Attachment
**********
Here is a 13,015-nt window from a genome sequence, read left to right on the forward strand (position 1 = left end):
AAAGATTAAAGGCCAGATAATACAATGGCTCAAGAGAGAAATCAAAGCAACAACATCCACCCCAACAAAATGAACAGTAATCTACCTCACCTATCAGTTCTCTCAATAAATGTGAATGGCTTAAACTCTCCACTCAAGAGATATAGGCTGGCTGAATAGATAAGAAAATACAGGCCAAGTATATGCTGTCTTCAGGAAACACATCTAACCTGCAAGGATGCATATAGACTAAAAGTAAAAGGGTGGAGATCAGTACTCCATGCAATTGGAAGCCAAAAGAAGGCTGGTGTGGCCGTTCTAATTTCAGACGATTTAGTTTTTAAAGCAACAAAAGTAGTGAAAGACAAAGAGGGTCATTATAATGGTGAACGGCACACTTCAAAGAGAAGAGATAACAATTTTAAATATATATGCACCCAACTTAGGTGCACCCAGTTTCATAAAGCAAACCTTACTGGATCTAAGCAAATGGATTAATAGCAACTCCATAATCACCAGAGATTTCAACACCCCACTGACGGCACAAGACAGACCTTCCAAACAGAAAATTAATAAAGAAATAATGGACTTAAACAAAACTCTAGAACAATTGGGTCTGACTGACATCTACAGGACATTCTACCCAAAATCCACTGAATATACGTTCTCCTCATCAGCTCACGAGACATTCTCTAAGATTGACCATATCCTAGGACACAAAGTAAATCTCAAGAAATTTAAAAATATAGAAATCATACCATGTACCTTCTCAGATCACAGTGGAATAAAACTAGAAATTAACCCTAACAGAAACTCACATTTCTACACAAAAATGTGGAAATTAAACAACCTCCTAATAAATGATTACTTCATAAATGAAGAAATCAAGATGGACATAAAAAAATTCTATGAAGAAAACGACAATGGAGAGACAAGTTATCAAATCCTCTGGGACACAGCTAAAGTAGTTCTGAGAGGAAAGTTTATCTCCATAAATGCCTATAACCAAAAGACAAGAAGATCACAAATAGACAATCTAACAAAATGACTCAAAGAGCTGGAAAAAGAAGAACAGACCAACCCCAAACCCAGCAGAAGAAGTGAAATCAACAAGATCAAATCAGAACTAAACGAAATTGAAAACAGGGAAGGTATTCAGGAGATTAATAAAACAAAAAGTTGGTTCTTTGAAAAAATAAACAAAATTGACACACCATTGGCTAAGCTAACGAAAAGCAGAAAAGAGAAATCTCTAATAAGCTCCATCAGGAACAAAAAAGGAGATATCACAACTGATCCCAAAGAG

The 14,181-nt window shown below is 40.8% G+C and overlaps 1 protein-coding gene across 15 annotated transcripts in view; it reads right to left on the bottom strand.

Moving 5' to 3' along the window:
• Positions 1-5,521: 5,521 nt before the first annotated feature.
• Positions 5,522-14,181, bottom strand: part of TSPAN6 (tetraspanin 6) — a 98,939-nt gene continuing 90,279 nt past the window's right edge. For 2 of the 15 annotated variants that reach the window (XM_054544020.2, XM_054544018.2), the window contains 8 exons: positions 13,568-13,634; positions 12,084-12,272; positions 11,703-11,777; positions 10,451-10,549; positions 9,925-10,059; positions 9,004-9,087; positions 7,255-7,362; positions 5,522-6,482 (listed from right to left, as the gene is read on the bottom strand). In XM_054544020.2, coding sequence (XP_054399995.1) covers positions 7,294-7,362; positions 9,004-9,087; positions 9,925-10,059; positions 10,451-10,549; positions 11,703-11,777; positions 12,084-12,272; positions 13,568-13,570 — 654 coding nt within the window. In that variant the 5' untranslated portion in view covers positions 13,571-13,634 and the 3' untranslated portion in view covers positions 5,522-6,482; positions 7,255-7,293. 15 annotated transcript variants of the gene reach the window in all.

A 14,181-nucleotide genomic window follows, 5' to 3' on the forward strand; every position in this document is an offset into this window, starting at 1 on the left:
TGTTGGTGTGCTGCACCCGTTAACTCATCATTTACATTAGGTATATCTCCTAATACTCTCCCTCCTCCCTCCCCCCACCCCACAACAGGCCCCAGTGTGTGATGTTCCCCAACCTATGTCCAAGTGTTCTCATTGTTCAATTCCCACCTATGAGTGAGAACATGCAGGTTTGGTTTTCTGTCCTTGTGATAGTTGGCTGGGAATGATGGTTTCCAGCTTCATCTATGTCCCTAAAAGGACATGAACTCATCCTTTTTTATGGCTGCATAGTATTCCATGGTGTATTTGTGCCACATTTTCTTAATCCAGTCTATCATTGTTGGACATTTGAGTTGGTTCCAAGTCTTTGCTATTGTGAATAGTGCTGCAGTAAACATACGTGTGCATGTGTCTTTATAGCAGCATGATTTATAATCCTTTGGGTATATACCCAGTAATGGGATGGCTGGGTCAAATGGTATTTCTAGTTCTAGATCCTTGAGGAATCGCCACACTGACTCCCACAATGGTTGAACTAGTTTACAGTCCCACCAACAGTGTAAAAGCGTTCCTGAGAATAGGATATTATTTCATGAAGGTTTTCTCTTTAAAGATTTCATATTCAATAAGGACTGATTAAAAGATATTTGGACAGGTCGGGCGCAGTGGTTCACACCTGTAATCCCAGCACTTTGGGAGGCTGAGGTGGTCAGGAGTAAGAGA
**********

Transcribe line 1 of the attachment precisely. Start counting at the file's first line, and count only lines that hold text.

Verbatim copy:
Here is a 13,015-nt window from a genome sequence, read left to right on the forward strand (position 1 = left end):